Archive for the ‘Jennifer Connolly’ Category

Dark Water

31 Mar

Dark Water — Directed by Walter Salles — Psychological Horror. A young mother moves into a new apartment whose ceiling has a sinister leak. 105 minutes Color 2005

* * * *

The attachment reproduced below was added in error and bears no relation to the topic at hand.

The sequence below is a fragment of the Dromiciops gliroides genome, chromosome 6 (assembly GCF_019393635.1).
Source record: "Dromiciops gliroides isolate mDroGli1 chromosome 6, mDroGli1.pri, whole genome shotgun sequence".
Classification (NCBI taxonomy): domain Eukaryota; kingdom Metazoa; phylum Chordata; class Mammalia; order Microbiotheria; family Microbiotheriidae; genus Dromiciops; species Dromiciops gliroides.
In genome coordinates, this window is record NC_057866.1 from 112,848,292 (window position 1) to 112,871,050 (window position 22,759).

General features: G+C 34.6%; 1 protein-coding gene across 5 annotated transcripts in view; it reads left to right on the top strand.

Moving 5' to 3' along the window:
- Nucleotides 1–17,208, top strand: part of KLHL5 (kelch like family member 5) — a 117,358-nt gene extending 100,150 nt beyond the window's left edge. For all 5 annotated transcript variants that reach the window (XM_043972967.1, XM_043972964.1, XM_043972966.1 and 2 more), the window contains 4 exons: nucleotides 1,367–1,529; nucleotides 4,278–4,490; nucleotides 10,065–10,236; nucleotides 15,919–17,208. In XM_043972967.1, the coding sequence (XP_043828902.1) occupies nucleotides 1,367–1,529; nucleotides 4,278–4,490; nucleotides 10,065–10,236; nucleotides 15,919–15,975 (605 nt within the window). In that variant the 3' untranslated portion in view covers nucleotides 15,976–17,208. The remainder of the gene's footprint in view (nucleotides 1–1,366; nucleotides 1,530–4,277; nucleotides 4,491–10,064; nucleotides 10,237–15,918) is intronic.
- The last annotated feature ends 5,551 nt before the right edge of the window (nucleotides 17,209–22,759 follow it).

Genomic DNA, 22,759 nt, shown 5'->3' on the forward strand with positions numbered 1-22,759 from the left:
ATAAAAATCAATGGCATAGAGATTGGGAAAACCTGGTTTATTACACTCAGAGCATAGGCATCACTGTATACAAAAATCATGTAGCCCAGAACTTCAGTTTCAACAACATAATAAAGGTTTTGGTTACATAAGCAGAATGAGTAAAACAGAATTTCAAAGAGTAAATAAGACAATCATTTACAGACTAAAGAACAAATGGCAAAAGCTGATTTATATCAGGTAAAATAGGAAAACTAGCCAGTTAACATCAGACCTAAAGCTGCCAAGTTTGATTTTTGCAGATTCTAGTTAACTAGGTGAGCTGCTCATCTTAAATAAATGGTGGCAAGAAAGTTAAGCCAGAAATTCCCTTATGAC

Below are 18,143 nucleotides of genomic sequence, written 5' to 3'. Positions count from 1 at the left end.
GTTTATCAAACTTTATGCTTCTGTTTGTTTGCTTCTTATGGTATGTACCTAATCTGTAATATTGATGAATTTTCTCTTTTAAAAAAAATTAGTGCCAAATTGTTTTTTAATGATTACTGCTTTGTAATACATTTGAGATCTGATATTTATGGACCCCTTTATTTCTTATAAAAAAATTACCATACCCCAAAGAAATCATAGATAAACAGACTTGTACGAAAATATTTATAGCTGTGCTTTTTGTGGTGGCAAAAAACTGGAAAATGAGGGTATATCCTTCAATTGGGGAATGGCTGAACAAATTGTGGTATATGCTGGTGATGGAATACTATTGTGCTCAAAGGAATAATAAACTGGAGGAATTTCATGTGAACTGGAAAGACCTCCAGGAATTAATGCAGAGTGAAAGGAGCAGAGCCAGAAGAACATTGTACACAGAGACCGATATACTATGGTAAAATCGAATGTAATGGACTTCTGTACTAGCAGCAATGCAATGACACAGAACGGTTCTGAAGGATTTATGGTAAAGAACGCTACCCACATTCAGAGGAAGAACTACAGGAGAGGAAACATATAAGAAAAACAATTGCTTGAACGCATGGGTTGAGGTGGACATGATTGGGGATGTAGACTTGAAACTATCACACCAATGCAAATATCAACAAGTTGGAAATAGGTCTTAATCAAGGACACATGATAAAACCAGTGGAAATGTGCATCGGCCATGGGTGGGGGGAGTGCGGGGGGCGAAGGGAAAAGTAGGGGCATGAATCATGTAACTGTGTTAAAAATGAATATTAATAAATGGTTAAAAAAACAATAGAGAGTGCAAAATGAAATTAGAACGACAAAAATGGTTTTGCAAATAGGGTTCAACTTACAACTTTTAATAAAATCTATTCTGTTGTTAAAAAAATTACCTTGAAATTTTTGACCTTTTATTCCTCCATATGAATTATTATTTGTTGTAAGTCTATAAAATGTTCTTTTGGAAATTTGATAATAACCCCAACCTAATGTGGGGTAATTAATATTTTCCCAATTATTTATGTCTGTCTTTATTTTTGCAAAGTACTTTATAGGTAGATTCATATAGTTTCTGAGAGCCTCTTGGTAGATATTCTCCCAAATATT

After the revelation and reconciliation scene, the film falls apart. This is because of a failure in the main actor and a failure in the script. The failure in the script derives from the fact that dirty water cascading from above is not an apt metaphor for a woman going insane. Nor is insanity something you die of. The script suffers from multiple personality disorder, so we have Childhood Abandonment, Ghosts, Filthy Water Cascading Down Walls, A Mean To-Be-Ex Husband Trying To Gain Control Of A Child, and Is This Woman Going Under, and our loyalties and attention are betrayed and disappointed by the failure of these to align at the end or all along. Also Jennifer Connolly is miscast. She is miscast because she is so ordinary and not strong in it. You need an actress who is both strong in her nature and unusual in her affect, vocally and physically, to play a woman who is going to become vulnerable before our eyes, a young Bette Davis. Connolly is a good workman-like actor, but nothing more. She does not have in her nature or her technical capacity the talent and the range to play a woman going insane. Being able to play migraine-headache doesn’t make it. Her big scenes with the water are simply an ordinary woman’s response to a pipe that won’t stop leaking, and the actress falls into the habit of having the character feel sorry for herself. Granted the script fails to supply her with anything but a mere external, kinematical spectacle: a flood. There is no drama in a flood. There is excitement, but there is no drama. The flood does not bring us inside the character at all, even were the actress capable of realizing the transformation and the salvation of insanity. The rest of the film is superb. The brown non-special effects drowning of the walls, the apartment house set, and all the set decoration, are superb. The music and sound are superb. The direction is excellent. The editing is particularly fine. And the acting of the supporting players could not be bettered. John C. Reilly is brilliantly detailed and funny as the rental agent. Pete Postlethwaite is brilliant in ambiguity as the concierge. Ariel Gade could not be bettered as the young daughter. Tim Roth is tops as the busy lonely attorney. And the great Camryn Manheim steals every scene she is in. It’s worth seeing for all of this and not worth for all the rest of this.


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